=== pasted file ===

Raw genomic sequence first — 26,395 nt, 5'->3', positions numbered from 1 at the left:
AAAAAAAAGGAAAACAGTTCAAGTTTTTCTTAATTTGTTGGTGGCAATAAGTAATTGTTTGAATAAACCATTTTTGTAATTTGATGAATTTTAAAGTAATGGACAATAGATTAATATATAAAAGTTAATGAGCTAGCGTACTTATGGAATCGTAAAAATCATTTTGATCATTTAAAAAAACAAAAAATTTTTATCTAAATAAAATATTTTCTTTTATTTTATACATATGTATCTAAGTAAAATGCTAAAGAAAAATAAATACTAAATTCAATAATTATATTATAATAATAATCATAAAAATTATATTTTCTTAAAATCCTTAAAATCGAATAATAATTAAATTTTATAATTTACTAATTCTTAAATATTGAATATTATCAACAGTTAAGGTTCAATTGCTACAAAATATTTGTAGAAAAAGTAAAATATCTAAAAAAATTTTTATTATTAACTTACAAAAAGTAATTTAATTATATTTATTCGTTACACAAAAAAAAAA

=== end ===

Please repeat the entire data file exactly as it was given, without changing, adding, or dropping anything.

Raw genomic sequence first — 26,395 nt, 5'->3', positions numbered from 1 at the left:
AAAAAAAAGGAAAACAGTTCAAGTTTTTCTTAATTTGTTGGTGGCAATAAGTAATTGTTTGAATAAACCATTTTTGTAATTTGATGAATTTTAAAGTAATGGACAATAGATTAATATATAAAAGTTAATGAGCTAGCGTACTTATGGAATCGTAAAAATCATTTTGATCATTTAAAAAAACAAAAAATTTTTATCTAAATAAAATATTTTCTTTTATTTTATACATATGTATCTAAGTAAAATGCTAAAGAAAAATAAATACTAAATTCAATAATTATATTATAATAATAATCATAAAAATTATATTTTCTTAAAATCCTTAAAATCGAATAATAATTAAATTTTATAATTTACTAATTCTTAAATATTGAATATTATCAACAGTTAAGGTTCAATTGCTACAAAATATTTGTAGAAAAAGTAAAATATCTAAAAAAATTTTTATTATTAACTTACAAAAAGTAATTTAATTATATTTATTCGTTACACAAAAAAAAAA